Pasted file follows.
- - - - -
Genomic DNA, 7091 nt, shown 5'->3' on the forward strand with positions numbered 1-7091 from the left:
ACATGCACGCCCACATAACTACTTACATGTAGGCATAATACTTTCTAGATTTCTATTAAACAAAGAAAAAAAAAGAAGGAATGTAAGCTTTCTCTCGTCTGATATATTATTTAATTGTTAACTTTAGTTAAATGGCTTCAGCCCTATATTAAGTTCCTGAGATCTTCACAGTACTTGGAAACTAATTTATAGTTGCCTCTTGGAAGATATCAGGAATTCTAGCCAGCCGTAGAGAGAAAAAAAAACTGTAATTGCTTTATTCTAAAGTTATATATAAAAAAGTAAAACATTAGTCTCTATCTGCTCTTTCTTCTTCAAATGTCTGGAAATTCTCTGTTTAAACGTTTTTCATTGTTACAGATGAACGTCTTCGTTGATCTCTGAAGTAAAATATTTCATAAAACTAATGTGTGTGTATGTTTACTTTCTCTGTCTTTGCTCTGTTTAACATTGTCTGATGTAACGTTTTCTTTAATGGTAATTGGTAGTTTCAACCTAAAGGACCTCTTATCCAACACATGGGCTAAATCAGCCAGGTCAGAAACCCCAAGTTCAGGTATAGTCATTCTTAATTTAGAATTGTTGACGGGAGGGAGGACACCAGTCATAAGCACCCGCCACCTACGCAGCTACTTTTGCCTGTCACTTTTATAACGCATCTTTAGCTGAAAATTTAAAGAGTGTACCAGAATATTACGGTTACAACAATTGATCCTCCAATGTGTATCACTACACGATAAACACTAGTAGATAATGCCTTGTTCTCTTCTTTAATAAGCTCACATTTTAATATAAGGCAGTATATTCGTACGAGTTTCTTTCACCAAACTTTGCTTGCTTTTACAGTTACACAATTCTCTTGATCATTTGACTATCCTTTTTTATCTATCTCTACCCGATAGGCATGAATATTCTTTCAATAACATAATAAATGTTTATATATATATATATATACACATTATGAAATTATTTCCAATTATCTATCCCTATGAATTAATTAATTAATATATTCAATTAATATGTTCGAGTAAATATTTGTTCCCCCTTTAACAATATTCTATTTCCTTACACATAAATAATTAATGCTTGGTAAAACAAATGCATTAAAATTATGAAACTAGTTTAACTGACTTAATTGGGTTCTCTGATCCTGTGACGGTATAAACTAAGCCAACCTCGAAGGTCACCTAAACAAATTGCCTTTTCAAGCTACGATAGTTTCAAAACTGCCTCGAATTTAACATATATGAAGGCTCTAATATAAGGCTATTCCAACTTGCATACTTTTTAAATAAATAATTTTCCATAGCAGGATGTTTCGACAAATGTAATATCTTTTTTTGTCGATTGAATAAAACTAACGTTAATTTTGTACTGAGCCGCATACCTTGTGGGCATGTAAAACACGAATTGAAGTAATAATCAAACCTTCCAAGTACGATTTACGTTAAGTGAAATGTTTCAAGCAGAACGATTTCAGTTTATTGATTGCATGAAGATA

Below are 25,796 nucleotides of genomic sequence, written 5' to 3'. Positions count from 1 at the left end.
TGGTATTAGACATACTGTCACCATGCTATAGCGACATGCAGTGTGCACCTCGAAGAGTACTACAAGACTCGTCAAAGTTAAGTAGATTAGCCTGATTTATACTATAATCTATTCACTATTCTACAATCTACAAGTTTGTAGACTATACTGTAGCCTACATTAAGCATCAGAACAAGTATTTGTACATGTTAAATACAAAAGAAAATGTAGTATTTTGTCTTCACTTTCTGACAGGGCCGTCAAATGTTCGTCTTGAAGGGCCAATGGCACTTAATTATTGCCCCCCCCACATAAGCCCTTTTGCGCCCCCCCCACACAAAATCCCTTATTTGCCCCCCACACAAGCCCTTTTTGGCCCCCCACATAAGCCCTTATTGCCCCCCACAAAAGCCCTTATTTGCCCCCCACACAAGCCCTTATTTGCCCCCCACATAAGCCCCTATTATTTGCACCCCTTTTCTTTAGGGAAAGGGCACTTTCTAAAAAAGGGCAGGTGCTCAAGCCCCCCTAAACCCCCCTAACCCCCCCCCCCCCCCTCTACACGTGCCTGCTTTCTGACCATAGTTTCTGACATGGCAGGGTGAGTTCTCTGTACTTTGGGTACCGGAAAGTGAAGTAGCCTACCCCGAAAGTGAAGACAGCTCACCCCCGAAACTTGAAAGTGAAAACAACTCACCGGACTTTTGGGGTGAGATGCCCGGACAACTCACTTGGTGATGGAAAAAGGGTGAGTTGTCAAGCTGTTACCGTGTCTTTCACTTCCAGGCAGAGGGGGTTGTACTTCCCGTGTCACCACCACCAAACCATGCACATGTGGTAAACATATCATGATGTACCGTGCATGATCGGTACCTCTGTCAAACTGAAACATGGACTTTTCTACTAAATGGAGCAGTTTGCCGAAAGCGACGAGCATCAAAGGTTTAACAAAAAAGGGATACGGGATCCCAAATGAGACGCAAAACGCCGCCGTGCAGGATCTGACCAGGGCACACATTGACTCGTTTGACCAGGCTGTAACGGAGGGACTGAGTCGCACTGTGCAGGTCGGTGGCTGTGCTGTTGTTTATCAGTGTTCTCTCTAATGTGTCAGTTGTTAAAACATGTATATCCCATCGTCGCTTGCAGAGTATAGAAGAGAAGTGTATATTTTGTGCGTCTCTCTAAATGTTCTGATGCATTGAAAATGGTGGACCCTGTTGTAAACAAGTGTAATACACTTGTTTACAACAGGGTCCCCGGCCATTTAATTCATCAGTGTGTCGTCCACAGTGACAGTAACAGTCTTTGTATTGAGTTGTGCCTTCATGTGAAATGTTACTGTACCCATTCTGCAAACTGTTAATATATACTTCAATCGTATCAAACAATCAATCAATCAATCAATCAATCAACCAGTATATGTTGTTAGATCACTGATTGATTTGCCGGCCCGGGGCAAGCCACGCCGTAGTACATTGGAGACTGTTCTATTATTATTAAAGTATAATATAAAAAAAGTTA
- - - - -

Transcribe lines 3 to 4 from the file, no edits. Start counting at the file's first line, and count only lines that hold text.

Below are 25,796 nucleotides of genomic sequence, written 5' to 3'. Positions count from 1 at the left end.
TGGTATTAGACATACTGTCACCATGCTATAGCGACATGCAGTGTGCACCTCGAAGAGTACTACAAGACTCGTCAAAGTTAAGTAGATTAGCCTGATTTATACTATAATCTATTCACTATTCTACAATCTACAAGTTTGTAGACTATACTGTAGCCTACATTAAGCATCAGAACAAGTATTTGTACATGTTAAATACAAAAGAAAATGTAGTATTTTGTCTTCACTTTCTGACAGGGCCGTCAAATGTTCGTCTTGAAGGGCCAATGGCACTTAATTATTGCCCCCCCCACATAAGCCCTTTTGCGCCCCCCCCACACAAAATCCCTTATTTGCCCCCCACACAAGCCCTTTTTGGCCCCCCACATAAGCCCTTATTGCCCCCCACAAAAGCCCTTATTTGCCCCCCACACAAGCCCTTATTTGCCCCCCACATAAGCCCCTATTATTTGCACCCCTTTTCTTTAGGGAAAGGGCACTTTCTAAAAAAGGGCAGGTGCTCAAGCCCCCCTAAACCCCCCTAACCCCCCCCCCCCCCCTCTACACGTGCCTGCTTTCTGACCATAGTTTCTGACATGGCAGGGTGAGTTCTCTGTACTTTGGGTACCGGAAAGTGAAGTAGCCTACCCCGAAAGTGAAGACAGCTCACCCCCGAAACTTGAAAGTGAAAACAACTCACCGGACTTTTGGGGTGAGATGCCCGGACAACTCACTTGGTGATGGAAAAAGGGTGAGTTGTCAAGCTGTTACCGTGTCTTTCACTTCCAGGCAGAGGGGGTTGTACTTCCCGTGTCACCACCACCAAACCATGCACATGTGGTAAACATATCATGATGTACCGTGCATGATCGGTACCTCTGTCAAACTGAAACATGGACTTTTCTACTAAATGGAGCAGTTTGCCGAAAGCGACGAGCATCAAAGGTTTAACAAAAAAGGGATACGGGATCCCAAATGAGACGCAAAACGCCGCCGTGCAGGATCTGACCAGGGCACACATTGACTCGTTTGACCAGGCTGTAACGGAGGGACTGAGTCGCACTGTGCAGGTCGGTGGCTGTGCTGTTGTTTATCAGTGTTCTCTCTAATGTGTCAGTTGTTAAAACATGTATATCCCATCGTCGCTTGCAGAGTATAGAAGAGAAGTGTATATTTTGTGCGTCTCTCTAAATGTTCTGATGCATTGAAAATGGTGGACCCTGTTGTAAACAAGTGTAATACACTTGTTTACAACAGGGTCCCCGGCCATTTAATTCATCAGTGTGTCGTCCACAGTGACAGTAACAGTCTTTGTATTGAGTTGTGCCTTCATGTGAAATGTTACTGTACCCATTCTGCAAACTGTTAATATATACTTCAATCGTATCAAACAATCAATCAATCAATCAATCAATCAACCAGTATATGTTGTTAGATCACTGATTGATTTGCCGGCCCGGGGCAAGCCACGCCGTAGTACATTGGAGACTGTTCTATTATTATTAAAGTATAATATAAAAAAAGTTA